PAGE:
I’m relieved that I haven’t had many bad reviews, but we all do get them from time to time. Early in my career, bad reviews affected me quite a bit. I still wrote, but my confidence would dip for some time. I put more weight into one bad review than I did several good reviews. As I’ve progressed in my career, I look at them differently. A review represents one person’s opinion and isn’t a global proclamation of the worth of the writing. Also, I can often learn from the negative feedback, so I evaluate it carefully to see if it can improve my writing.
Any advice you would like to give to aspiring writers?
Be curious. Open your mind and heart to everything, for life contains ideas and inspirations. Follow your passions. When you face rejection, keep going. Setbacks aren’t permanent barriers. Write every day, even if it’s just a small amount and short time. Be humble.
What did you want to become when you were a kid?
I wanted to be a doctor. I loved all things related to medicine, and I’d read library books about health, anatomy, and similar topics.
Have you ever incorporated something that happened to you in real life into your novels?
I do that frequently! While I modify situations to fit the story and the characters, I throw little tidbits into the story. Sometimes, they’re big things such as a hospitalization. Other times they’re little things like an interaction at the grocery store. I think that doing this adds depth and realism.
People believe that being a published author is glamorous, is that true?
For me, it’s not true. Being a published author takes hard work and unwavering dedication. I have the privilege of working with several different publishers for several different books. They’r all different but share one thing in common: an expectation that authors meet deadlines that may or may not be realistic. Like any other profession that someone loves and wants to succeed in, writing is work. It’s work that I love, so I don’t mind at all. Maybe it’s my own unique definition of glamorous.
Do you like traveling or do you prefer staying indoors?
I love to be outside walking, hiking, and just enjoying fresh air and beauty. I don’t travel much, but I do enjoy traveling to see my adult daughter who lives in another state and driving to watch my son play soccer.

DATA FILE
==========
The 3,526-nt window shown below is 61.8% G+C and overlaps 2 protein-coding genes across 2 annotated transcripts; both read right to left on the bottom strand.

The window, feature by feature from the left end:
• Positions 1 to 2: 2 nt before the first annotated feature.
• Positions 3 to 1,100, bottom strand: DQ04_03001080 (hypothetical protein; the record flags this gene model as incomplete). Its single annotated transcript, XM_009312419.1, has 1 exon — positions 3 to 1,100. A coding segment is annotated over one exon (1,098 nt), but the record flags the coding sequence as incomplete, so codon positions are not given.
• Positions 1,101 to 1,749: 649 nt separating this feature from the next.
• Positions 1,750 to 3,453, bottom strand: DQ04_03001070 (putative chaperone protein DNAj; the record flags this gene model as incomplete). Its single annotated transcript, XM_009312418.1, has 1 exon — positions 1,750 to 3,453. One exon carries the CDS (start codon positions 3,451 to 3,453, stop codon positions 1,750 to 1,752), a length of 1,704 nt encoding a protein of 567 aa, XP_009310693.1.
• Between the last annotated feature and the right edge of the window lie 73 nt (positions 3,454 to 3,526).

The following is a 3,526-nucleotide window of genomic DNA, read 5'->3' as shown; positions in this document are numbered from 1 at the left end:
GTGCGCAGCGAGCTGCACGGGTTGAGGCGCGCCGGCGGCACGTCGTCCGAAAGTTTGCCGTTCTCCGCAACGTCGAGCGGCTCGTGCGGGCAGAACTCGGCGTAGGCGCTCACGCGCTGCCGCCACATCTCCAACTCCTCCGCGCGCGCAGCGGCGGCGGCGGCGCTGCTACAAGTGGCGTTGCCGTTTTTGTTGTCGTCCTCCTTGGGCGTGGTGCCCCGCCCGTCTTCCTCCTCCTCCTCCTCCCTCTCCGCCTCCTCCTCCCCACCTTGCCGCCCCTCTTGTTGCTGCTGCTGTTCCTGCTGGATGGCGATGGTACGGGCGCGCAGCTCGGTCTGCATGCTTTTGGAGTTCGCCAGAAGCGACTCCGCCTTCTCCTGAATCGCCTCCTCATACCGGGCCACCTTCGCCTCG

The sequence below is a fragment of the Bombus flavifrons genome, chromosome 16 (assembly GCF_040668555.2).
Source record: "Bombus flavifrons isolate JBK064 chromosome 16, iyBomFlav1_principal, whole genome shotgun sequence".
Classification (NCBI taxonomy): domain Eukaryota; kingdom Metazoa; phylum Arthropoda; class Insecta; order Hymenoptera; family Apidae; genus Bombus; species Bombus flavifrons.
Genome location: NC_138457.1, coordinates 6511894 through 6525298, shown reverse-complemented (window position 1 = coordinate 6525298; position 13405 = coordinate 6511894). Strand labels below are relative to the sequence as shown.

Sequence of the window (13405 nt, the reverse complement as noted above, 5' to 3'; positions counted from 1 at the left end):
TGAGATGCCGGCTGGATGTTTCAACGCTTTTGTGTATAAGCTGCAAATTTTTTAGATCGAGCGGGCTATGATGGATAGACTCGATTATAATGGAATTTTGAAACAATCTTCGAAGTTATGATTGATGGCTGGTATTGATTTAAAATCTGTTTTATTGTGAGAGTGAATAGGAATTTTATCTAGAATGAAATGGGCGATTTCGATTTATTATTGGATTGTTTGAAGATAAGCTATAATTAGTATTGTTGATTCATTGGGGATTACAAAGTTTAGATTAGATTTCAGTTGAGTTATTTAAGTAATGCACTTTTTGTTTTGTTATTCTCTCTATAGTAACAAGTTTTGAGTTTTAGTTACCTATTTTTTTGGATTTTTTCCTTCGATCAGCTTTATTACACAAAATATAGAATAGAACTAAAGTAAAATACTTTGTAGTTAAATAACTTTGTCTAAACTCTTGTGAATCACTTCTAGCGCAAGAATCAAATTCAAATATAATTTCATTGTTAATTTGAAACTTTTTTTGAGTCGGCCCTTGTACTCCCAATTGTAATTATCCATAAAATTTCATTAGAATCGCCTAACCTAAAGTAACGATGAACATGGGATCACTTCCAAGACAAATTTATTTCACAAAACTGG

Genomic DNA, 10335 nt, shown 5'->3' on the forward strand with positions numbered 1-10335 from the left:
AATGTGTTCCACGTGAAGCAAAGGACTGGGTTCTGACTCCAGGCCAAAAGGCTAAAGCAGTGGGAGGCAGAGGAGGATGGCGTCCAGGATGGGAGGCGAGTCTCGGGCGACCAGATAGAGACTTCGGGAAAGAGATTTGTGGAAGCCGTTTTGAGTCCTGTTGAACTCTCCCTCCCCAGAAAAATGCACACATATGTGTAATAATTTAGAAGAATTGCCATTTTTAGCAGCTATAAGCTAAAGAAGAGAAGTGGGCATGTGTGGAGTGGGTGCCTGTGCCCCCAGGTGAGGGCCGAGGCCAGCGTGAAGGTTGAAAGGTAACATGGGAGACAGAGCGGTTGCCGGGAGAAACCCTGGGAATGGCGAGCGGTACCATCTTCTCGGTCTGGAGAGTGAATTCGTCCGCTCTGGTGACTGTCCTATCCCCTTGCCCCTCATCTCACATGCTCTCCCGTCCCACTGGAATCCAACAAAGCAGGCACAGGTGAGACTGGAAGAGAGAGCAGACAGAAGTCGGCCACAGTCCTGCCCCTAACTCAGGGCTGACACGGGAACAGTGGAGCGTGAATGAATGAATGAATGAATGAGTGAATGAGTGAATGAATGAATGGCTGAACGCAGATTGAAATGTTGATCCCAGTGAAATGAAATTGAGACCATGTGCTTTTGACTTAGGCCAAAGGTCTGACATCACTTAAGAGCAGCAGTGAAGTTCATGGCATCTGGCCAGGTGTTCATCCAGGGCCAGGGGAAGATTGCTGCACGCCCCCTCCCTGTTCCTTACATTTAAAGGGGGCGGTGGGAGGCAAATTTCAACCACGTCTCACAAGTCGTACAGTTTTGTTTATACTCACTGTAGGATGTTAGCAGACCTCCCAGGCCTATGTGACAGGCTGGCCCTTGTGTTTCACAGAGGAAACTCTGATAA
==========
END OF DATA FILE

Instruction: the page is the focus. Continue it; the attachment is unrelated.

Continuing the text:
Does it get frustrating if you are unable to recall an idea you had in your mind some time earlier?
Forgetting a good idea is definitely frustrating. I to write my thoughts down when they occur to minimize that. My phone has a stylus for writing, and I can save my notes directly into a program called Evernote, and I can organize my thoughts into folders so I can find them easily.
Although all books say that all the characters in the book aren’t real or related, but are they really all fictional and made up?
I can’t speak about other authors and their characters, but I do know mine. All of my characters, even the main character of Behind Silent Smiles which is inspired by a true story, are fictional. That said, I do pull in tidbits of real-life people to give depth and realism to my characters and their lives.
Have you received any awards for your literary works?
Two of my novels were named to Kirkus Reviews Best Books of 2014 and 2016. Another received Storytellers Campfire’s Marble Book Award for being a book that makes a significant difference in the world.
How big of a part does music play in creating your “zone”?
Whether I’m writing or researching, I enjoy having background music playing. It must be instrumental, as lyrics distract me. If it’s too mellow, I fall asleep, so I play something jazzy or otherwise upbeat. It keeps me focused and increases my concentration.
If you’re writing about a city/country/culture you haven’t physically visited, how much research do you conduct before you start writing?
Behind Silent Smiles is set partially in communist-era Romania. That was fun to write! I did extensive research on Romania and the time period. I read numerous books, articles, and blogs, and I viewed videos. I studied pictures and images. I immersed myself in Romania as much as possible without actually going there.
Do you blog?
I do blog. I write posts on my website, Wellbeing & Words, approximately once weekly. I write about tips for mental health and wellbeing, and frequently I relate the topic to something similar in a novel or nonfiction book I’ve written. I think it’s a great way of connecting with people about mental health, wellbeing, and reading.